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Paying attention in a particular way: on purpose, in the present moment, and non-judgmentally

Mindfulness-Based Stress Reduction (MBSR) was developed in 1979 by Kabat-Zinn to teach people with chronic physical and emotional health problems how to change and improve their lives. The foundation of MBSR is mindfulness meditation, an ancient discipline derived from Buddhist Vispassana meditation.

Often used as an adjunctive therapeutic modality for a number of problems and diagnoses, MBSR is making its way more and more into the formal treatment of substance use and co-occurring disorders.

The Presence Approach

Mindfulness promotes awareness and acceptance of sensations, feelings and thoughts as they arise, and encourages recognition of their transience and impermanence. Practitioners are instructed to acknowledge and accept their experiences rather than to suppress, modify or even judge them. This cultivates a unique relationship with present-moment experience: a change referred to as “reperceiving” or “attentional control”.

The Result? More mindful decisions and behavioral choices.

It’s Spiritual, Not Religious

While mindfulness is rooted in the ancient tradition of the Zen Buddhists, the core skillset associated with productive mindful practice may be developed independent of religious or cultural background. Mindfulness skills are taught utilizing a variety of interventions, particularly when brought against the complexities of mental health and substance use disorders.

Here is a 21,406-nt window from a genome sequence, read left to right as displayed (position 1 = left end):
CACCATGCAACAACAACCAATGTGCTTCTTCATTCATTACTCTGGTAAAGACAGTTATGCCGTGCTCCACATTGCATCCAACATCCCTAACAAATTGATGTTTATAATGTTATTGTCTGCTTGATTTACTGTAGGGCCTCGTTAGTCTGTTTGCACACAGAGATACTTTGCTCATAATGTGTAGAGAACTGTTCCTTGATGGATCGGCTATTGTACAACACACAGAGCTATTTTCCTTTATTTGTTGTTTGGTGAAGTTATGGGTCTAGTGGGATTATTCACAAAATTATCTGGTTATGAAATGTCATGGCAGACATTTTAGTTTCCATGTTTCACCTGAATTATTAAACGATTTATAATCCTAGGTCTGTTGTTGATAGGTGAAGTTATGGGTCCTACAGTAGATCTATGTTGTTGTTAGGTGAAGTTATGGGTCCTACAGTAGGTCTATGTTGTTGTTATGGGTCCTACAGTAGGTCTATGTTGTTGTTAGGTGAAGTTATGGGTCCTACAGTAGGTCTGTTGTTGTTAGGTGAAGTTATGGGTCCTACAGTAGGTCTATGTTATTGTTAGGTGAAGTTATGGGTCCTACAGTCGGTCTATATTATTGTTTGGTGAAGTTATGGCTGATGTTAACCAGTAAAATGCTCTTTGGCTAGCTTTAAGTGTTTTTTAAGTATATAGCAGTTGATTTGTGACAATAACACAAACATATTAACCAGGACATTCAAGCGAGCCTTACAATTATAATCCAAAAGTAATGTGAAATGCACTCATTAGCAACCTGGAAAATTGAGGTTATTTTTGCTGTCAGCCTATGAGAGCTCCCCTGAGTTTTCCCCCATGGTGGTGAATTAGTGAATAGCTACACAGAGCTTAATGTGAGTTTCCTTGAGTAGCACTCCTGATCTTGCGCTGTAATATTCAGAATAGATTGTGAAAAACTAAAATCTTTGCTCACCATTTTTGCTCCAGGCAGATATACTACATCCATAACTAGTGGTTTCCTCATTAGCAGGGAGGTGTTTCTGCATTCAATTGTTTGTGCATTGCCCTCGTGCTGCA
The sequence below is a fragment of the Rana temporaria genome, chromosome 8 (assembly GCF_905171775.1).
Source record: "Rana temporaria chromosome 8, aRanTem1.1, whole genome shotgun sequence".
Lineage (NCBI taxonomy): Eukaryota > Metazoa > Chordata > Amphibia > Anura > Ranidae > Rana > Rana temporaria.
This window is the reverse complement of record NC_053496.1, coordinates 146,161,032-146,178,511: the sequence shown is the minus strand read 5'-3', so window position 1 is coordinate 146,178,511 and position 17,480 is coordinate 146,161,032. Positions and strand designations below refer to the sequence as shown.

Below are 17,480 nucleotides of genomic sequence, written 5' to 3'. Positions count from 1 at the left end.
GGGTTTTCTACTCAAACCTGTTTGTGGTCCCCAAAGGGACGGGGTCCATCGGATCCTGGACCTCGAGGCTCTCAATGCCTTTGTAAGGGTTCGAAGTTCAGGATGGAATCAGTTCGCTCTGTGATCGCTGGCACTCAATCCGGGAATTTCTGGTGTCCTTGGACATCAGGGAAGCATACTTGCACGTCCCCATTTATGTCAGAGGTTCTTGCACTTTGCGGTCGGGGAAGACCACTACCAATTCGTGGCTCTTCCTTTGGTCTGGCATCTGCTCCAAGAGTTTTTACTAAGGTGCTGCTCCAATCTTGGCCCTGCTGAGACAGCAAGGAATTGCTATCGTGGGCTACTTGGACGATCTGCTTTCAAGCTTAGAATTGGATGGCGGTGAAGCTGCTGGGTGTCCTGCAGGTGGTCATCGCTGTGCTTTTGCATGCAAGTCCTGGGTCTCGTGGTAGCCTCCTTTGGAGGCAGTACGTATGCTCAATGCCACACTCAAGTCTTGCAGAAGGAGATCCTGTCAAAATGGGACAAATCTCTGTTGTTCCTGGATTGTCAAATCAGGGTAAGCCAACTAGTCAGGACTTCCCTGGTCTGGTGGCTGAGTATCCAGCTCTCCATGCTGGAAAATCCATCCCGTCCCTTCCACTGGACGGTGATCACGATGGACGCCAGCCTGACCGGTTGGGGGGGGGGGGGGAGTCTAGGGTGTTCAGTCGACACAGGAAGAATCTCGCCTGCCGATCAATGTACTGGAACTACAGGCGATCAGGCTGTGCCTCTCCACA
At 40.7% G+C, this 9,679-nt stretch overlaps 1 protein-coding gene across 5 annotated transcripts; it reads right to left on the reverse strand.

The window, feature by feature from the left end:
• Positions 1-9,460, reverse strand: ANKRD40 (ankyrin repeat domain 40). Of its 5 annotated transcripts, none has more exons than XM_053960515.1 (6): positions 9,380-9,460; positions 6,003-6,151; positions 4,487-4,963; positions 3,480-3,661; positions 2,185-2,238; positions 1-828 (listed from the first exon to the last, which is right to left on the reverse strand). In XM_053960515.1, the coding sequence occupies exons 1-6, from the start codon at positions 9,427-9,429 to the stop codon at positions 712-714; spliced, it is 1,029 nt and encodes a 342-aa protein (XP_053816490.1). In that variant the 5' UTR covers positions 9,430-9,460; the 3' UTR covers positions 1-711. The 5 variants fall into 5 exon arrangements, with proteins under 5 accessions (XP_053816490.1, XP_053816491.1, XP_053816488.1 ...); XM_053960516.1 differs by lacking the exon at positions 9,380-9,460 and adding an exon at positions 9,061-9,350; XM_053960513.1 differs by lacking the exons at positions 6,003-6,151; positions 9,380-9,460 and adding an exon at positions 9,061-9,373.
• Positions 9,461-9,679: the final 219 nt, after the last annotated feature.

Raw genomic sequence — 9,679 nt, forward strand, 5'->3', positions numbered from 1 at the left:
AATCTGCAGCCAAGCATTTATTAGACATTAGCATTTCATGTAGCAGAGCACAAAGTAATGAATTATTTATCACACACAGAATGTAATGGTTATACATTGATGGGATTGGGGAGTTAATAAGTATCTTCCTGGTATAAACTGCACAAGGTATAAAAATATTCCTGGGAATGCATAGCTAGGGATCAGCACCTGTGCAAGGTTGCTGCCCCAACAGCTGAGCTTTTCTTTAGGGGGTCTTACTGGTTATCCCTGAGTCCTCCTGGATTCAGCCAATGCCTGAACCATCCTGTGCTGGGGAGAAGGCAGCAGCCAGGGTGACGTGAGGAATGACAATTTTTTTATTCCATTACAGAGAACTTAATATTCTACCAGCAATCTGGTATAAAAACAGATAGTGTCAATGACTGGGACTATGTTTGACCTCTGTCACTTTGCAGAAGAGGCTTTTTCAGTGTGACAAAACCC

Some of the mindfulness-based interventions utilized in the treatment of addictive disorders include:

  • Mindfulness-Based Cognitive Therapy (MBCT),
  • Dialectical Behavior Therapy (DBT), and
  • Acceptance and Commitment Therapy (ACT).

Modifications have been made in recent years to these evidence-based approaches specifically for the treatment of substance using populations, including:

  • Mindfulness-Based Relapse Prevention (MBRP) and
  • Mindfulness-Based Therapeutic Community (MBTC) treatment.

Let’s Consider

“Experiential avoidance” – defined as an individual’s unwillingness or refusal to maintain contact with unpleasant thoughts and experiences – has been identified in a number of cases of substance use and abuse. Studies suggest that mindfulness meditation significantly reduces experiential avoidance by fostering acceptance of thoughts and feelings moment to moment. The effect of this kind of progress on an individual’s relapse potential is obvious.


Mindfulness-Based Interventions work to support long-term addiction recovery, and experts agree that the limited – yet compelling – available evidence highlights what is simply the augury of a larger shift toward the employment of exciting and effective strategies across the wider mental health and addiction treatment spectrum.

Mindfulness-Based Treatment in Pennsylvania

Blueprints for Addiction Recovery – a fully-licensed and independently accredited PA addiction treatment network – offers mindfulness-based therapies and interventions as core psycho-educational and experiential pillars across our continuum of care. If you or someone you know is struggling with addiction or emotional health problems, contact our admissions team to schedule a no-obligation substance abuse and treatment assessment today.

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